quinta-feira, 1 de dezembro de 2016
Why Portugal has become an oasis of stability
Why Portugal has become an oasis of stability
Portugal bucks Europe’s populist trend, but financial fragility remains a threat.
By PAUL AMES 12/1/16, 5:35 AM CET Updated 12/1/16, 7:55 AM CET
LISBON — Any celebrations of António Costa‘s first anniversary as Portugal’s prime minister were muted by the announcement this week that the man Costa spent five months persuading to lead Portugal’s biggest bank had resigned, plunging into doubt the government’s efforts to shore up the country’s shaky financial system.
Yet compared to the existential threats facing so many of Europe’s leaders and mainstream political forces, Portugal’s Socialist prime minister looks to be sitting pretty.
A poll published Friday gave Costa an 81 percent approval rating, up from 47 percent in December 2015. Not bad compared to fellow center-left leaders such as Italy’s Prime Minister Matteo Renzi, who’s slipped to around 30 percent, and French President François Hollande, languishing around 4 percent.
“We’ve been able to keep all our promises to the Portuguese people,” Costa said Tuesday after parliament approved his budget for 2017. “We’ve turned the page on austerity … we’ve shown an alternative is possible and we’ll keep building that alternative.”
Far-right populism, surging across Europe, is largely absent in Portugal, and the government has been stealing support from the two far-left parties who back the minority government in parliament. Both the Portuguese Communist Party on 6 percent and the Left Bloc on 8 percent have dropped a couple of points since the election.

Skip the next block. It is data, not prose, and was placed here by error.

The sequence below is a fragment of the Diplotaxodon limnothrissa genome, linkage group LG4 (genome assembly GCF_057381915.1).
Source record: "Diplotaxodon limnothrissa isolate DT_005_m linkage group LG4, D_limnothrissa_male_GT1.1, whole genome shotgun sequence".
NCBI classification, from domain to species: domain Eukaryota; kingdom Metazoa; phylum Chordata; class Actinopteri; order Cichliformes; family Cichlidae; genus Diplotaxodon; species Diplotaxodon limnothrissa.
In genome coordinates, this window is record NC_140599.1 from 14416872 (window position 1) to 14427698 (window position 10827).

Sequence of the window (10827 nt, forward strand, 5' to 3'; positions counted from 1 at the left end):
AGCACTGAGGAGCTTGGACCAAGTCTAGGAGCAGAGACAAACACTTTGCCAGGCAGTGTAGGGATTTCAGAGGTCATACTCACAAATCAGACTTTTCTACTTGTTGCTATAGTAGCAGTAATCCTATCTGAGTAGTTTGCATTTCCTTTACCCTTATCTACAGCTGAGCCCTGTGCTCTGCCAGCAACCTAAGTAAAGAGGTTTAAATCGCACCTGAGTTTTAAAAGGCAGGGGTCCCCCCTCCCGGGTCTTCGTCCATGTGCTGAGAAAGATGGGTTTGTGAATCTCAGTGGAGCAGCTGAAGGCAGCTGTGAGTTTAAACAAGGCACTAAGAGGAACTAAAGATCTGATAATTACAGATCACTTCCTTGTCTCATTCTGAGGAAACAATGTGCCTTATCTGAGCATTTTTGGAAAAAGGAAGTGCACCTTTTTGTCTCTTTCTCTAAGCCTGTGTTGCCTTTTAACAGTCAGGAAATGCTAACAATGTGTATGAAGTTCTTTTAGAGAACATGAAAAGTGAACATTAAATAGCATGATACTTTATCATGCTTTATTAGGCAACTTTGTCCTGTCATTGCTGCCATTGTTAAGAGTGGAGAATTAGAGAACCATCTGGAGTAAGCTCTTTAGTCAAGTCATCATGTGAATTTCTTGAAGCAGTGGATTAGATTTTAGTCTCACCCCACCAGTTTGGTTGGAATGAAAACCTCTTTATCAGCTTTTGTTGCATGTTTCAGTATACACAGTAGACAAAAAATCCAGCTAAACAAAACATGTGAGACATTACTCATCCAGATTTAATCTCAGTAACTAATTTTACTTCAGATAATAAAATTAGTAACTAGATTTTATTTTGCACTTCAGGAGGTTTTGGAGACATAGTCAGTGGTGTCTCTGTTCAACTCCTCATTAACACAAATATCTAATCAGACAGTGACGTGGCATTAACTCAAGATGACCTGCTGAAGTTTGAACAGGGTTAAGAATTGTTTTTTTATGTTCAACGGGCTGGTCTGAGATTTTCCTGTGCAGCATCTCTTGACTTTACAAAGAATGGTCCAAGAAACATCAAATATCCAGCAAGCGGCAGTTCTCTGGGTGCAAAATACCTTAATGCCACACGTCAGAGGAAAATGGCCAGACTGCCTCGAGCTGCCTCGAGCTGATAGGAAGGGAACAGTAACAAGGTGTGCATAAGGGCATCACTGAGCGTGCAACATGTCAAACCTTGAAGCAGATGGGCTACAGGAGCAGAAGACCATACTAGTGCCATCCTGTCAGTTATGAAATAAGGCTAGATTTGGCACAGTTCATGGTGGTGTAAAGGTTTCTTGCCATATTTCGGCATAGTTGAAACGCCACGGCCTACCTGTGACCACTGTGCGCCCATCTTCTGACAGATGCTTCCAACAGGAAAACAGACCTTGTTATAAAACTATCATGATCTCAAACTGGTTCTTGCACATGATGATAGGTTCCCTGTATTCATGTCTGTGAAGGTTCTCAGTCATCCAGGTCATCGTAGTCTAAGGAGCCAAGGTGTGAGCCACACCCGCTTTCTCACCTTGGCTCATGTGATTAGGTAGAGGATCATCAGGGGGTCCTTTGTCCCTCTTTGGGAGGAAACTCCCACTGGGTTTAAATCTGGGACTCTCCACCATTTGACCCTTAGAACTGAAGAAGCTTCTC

“Voters who really didn’t trust António Costa a year ago have become rather attached to him” — Nuno Garoupa of Lisbon’s Católica Global School of Law
Portugal’s Socialist Party would get 43 percent of the vote if elections were held now, according to the poll published in the Diário da Notícias newspaper.
Portugal’s aversion to far-right politics can be explained in part by the lasting legacy of dictator António Oliveira Salazar, whose harsh regime lasted for over four decades until toppled by a 1974 revolution. Portugal has also not experienced a recent influx of refugees or a sudden surge of immigrants, like those that fueled the growth of the far-right elsewhere. Its immigrant communities, mainly from Brazil, Portuguese-speaking Africa and Eastern European countries such as Ukraine and Romania, are comparatively well integrated.